On many machine operations the work must be clamped to the table of the machine. If the clamping has been carelessly done the work may move when the force of the cut comes on it. In drilling, particularly, we may imagine that a hole can be drilled with the work only lightly supported, or even held from rotating by the left hand, but sooner or later we shall regret it. Also the waste metal (swarf) which is removed by the cutting tool on machines should not be handled. Turnings particularly are sharp and ragged, being capable of inflicting deep and painful cuts. A good plan is to keep handy a metal hook or rake with which to handle these.

Driving belts

Some machines are driven by belts from overhead shafting. When these belts have to be moved from one to another for the purpose of changing the speed of the machine, the belt should not be touched by hand when it is moving, but should be manipulated by a bar of metal or a spanner. In addition to the risk of the hand being entrapped between the belt and the pulley, there is the danger of a projecting part of the steel belt lacing catching the hand tearing the flesh. The guarding of dangerous belts is the concern of the management of the works and is generally well looked after according to the advice of the Factory Inspector.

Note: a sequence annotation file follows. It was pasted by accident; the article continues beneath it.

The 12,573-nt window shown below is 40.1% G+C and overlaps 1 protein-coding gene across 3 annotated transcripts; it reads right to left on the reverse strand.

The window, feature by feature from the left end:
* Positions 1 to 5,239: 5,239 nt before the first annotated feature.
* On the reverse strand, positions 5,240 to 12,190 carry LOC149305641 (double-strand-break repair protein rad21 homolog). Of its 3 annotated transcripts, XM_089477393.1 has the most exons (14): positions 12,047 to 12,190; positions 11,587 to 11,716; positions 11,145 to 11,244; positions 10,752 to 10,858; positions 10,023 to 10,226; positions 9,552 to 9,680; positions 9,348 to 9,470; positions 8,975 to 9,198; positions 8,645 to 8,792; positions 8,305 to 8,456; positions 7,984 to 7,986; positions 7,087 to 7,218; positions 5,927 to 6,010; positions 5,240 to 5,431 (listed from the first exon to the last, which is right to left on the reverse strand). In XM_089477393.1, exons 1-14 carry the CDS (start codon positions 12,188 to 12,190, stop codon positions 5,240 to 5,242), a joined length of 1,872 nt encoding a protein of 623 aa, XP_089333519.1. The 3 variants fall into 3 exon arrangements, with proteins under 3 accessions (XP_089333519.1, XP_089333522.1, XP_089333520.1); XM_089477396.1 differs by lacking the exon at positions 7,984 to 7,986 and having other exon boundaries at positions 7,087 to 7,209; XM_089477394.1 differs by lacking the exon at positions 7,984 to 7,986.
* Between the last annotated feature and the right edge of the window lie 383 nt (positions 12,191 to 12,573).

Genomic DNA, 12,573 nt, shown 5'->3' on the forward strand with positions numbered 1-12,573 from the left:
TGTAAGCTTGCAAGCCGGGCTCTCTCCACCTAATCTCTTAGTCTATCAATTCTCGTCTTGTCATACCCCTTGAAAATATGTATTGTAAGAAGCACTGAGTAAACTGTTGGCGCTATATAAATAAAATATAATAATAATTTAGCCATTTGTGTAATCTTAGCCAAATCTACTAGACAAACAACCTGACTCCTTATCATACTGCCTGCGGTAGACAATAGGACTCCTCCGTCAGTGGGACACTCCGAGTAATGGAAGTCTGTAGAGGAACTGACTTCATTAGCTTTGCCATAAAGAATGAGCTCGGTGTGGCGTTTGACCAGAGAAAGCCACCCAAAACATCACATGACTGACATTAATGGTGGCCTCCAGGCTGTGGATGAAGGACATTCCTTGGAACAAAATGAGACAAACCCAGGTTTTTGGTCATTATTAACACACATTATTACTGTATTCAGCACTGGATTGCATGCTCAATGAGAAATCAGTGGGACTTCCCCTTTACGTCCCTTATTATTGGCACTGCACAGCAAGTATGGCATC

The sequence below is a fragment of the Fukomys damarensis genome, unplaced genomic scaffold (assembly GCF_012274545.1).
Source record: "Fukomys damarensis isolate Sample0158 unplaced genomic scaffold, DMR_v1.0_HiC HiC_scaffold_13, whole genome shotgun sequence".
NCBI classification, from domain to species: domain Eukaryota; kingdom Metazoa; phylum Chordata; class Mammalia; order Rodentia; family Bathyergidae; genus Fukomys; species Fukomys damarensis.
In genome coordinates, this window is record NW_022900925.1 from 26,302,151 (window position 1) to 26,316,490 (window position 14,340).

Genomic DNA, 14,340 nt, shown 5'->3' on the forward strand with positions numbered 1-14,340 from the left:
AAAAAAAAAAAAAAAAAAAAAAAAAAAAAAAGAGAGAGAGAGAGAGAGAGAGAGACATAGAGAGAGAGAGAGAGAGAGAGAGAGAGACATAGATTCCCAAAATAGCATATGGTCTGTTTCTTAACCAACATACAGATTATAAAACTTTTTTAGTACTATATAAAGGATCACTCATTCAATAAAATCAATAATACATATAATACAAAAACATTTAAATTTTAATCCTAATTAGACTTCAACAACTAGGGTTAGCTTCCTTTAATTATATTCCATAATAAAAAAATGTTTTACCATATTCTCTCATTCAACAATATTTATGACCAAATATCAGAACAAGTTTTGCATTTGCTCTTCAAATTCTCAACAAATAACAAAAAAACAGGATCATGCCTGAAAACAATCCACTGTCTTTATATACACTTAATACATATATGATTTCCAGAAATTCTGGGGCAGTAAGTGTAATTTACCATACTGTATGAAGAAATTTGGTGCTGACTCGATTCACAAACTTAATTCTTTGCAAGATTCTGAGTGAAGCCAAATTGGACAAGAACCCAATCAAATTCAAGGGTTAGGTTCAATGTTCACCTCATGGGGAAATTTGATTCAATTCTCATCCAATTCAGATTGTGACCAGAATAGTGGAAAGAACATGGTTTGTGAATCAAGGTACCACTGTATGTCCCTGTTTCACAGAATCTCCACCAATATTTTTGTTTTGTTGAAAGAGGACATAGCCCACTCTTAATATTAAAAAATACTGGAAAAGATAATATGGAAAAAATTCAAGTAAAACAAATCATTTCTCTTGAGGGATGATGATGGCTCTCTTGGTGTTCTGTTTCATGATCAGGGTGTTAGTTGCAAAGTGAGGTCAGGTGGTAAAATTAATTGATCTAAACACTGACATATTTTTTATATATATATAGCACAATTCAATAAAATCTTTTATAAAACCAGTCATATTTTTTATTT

Loose and flapping clothing may at any time become entangled in a belt or moving part which is not adequately covered, and for this reason overalls without loose ends are to be recommended. If a pair of combination overalls is worn and the ends of the sleeves are buttoned up fairly tightly, or secured with elastic bands, the risk of accidents through loose clothing is greatly minimized.

Non-Mechanical Accidents

The Presence Of machines or moving belts is not the only cause of serious accidents. Badly fitting spanners may slip with disastrous results to the knuckles, and it should be ascertained that a spanner fits well before putting the full load on to it.

A loose file haft may result in the spike at the end of the file being driven into the hand if the haft slips off on the draw stroke of the file. Metal or tools struck with a hammer without sufficient regard to their support against the blow may cause the striker to wish he had been more observant.

We should cultivate the ‘safety-first’ habit and then, if misfortune does come his way, he can truly say it was bad luck, but if he takes simple and elementary precautions it is unlikely that anything very serious will happen.